The Art of Kutch Embroidery

Kutch embroidery is a vibrant, elaborate art form tracing back to the sixteenth and seventeenth centuries. Named after the Kutch District in Gujarat, India, Kutch embroidery draws inspiration from multiple sources such as architecture and animals, and it often includes human and romantic motifs. This centuries-old tradition—which boasts many distinct styles featuring intricate mirror work, beads, and vivid colors—is traditionally worked in silk or woolen thread on cotton or silk fabric.

Knitwear designer Uma Padu learned to embroider as a young girl and seeing how this art form enhances a project continues to inspire her. Uma’s passion for embroidery stems from watching her paternal grandmother embroider the borders of saris. Uma loved to study her grandmother’s process of meticulously sketching out the patterns in pencil and then embroidering by hand for hours.

“As a young girl, I was inspired by all kinds of embroidery since it enhances the attractiveness of a knitted project.”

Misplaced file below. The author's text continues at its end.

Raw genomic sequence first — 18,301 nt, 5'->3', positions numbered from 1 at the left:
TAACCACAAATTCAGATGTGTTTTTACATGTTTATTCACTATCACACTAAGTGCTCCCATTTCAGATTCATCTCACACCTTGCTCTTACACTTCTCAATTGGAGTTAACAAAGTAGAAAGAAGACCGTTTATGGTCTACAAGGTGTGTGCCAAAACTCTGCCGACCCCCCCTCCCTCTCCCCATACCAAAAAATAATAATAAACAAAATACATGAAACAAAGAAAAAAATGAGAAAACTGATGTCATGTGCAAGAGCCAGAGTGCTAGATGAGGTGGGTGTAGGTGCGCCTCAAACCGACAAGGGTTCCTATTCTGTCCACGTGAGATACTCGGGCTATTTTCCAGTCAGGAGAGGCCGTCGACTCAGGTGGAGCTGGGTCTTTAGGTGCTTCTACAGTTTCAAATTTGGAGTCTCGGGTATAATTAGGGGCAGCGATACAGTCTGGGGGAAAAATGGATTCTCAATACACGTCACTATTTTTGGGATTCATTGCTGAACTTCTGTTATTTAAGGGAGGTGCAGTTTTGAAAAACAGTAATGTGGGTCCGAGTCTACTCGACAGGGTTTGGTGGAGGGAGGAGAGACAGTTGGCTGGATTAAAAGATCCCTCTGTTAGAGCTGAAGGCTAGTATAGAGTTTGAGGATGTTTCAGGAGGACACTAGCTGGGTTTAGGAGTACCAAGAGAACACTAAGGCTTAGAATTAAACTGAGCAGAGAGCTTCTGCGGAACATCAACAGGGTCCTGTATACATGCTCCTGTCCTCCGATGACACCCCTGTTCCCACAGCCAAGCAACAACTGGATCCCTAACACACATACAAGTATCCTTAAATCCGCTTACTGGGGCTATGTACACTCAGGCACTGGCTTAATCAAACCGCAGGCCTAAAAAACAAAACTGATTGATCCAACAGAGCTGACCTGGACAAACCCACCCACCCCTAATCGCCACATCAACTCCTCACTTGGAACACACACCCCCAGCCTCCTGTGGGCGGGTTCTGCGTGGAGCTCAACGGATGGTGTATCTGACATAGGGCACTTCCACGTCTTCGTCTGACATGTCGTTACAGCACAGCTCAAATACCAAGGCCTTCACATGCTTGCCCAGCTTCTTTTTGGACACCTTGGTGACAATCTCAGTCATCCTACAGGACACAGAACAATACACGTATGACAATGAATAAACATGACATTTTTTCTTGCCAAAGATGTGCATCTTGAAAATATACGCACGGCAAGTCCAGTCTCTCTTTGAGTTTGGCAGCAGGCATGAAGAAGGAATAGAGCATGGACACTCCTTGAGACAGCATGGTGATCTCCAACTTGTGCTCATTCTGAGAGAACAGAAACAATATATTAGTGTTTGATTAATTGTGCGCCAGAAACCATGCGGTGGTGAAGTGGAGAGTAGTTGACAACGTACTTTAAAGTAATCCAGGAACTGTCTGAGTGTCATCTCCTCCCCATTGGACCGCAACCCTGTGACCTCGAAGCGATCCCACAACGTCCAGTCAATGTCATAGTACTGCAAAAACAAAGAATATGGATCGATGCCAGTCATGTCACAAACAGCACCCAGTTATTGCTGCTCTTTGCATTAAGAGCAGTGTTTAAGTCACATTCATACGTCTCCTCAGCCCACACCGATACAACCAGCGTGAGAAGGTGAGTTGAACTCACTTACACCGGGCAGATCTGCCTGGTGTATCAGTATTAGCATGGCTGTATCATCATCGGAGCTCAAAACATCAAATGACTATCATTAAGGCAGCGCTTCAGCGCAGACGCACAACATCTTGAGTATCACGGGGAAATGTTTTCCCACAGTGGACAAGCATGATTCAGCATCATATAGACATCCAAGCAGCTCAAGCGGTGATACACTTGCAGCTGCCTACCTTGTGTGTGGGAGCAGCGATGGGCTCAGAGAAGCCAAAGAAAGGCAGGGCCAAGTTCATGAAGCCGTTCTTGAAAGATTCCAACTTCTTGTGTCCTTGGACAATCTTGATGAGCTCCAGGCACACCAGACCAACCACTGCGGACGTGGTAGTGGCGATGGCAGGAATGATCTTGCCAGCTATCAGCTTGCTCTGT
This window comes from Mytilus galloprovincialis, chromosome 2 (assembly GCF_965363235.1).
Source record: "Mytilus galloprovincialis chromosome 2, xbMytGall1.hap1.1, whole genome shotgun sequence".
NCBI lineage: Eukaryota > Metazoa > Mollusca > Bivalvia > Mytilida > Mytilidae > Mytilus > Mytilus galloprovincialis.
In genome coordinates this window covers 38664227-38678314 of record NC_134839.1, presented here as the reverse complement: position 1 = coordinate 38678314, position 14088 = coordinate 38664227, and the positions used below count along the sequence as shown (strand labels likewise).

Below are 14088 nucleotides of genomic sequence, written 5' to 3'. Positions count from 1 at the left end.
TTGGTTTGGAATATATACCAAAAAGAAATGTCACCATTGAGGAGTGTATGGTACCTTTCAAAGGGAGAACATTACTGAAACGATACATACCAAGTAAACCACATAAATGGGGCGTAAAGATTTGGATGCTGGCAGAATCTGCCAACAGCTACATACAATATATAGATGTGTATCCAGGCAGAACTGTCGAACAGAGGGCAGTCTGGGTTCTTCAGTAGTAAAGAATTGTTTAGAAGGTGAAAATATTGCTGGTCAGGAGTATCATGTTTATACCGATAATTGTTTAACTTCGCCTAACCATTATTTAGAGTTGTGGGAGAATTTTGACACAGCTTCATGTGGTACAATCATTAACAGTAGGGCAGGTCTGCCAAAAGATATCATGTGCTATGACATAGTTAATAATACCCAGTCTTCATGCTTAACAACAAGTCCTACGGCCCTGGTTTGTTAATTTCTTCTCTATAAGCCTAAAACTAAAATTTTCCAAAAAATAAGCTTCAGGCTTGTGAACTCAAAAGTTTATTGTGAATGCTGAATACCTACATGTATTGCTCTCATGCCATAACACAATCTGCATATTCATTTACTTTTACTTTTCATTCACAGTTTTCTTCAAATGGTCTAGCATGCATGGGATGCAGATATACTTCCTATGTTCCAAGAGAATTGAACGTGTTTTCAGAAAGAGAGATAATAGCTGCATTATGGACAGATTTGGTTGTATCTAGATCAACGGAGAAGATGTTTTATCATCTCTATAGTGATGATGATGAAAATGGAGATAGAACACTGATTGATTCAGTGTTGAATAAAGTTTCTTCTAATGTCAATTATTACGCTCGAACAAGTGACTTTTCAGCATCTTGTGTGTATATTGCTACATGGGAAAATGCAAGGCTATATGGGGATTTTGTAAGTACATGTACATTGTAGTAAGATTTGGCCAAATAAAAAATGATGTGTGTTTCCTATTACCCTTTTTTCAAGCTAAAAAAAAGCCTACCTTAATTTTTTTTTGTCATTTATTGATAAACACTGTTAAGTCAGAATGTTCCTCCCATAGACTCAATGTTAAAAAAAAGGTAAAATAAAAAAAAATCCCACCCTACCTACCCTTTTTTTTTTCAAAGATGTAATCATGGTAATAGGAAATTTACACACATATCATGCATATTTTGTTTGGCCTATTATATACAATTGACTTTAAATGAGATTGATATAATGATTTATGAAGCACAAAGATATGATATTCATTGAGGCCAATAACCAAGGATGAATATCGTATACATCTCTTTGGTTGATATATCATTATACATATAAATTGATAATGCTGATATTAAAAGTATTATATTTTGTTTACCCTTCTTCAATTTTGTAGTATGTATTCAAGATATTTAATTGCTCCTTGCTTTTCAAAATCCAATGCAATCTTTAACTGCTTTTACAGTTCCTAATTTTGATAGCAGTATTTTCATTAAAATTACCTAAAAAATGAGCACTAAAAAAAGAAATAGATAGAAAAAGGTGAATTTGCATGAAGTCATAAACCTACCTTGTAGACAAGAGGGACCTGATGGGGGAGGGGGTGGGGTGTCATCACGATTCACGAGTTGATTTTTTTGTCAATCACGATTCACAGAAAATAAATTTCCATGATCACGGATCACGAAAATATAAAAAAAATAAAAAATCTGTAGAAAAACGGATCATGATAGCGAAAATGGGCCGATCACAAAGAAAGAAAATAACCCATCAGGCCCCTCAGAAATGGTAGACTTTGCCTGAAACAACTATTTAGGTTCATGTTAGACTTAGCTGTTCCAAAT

In college, Uma learned Kutch embroidery from her neighbor—an expert in the traditions of the technique—by practicing on little scraps of cotton fabric. Uma remembers saving a piece of scrap fabric they worked on because she thought that, someday, she could make use of it. “Little did I realize that I would try it on knitted (and not woven) fabric,” she says.

“The vibrant orange, red, and yellow colors of Kutch draw their brilliance and origin from natural elements such as fire, or agni, the Sanskrit word named after the fire god of Hinduism,” she says. “This inner fire empowers and inspires us and drives creativity, symbolically speaking.”

With this lifelong inspiration in mind, Uma designed the Oxidation Mitts using a Kutch embroidery motif to decorate the simple stockinette fabric.

kutch embroidery

Oxidation Mitts by Uma Padu

It can be challenging to work embroidery into knitted fabric, with its large holes, but it adds a special, personal touch. Kutch-style embroidery works well on knitted fabric because it doesn’t require the needle to pierce the yarn, resulting in less puckering.

See the Kutch embroidery tutorial in Knitscene Summer 2019, knit the Oxidation Mitts, then add a touch of Kutch-inspired embroidery to future projects!

This article originally appeared in Knitscene Summer 2019.

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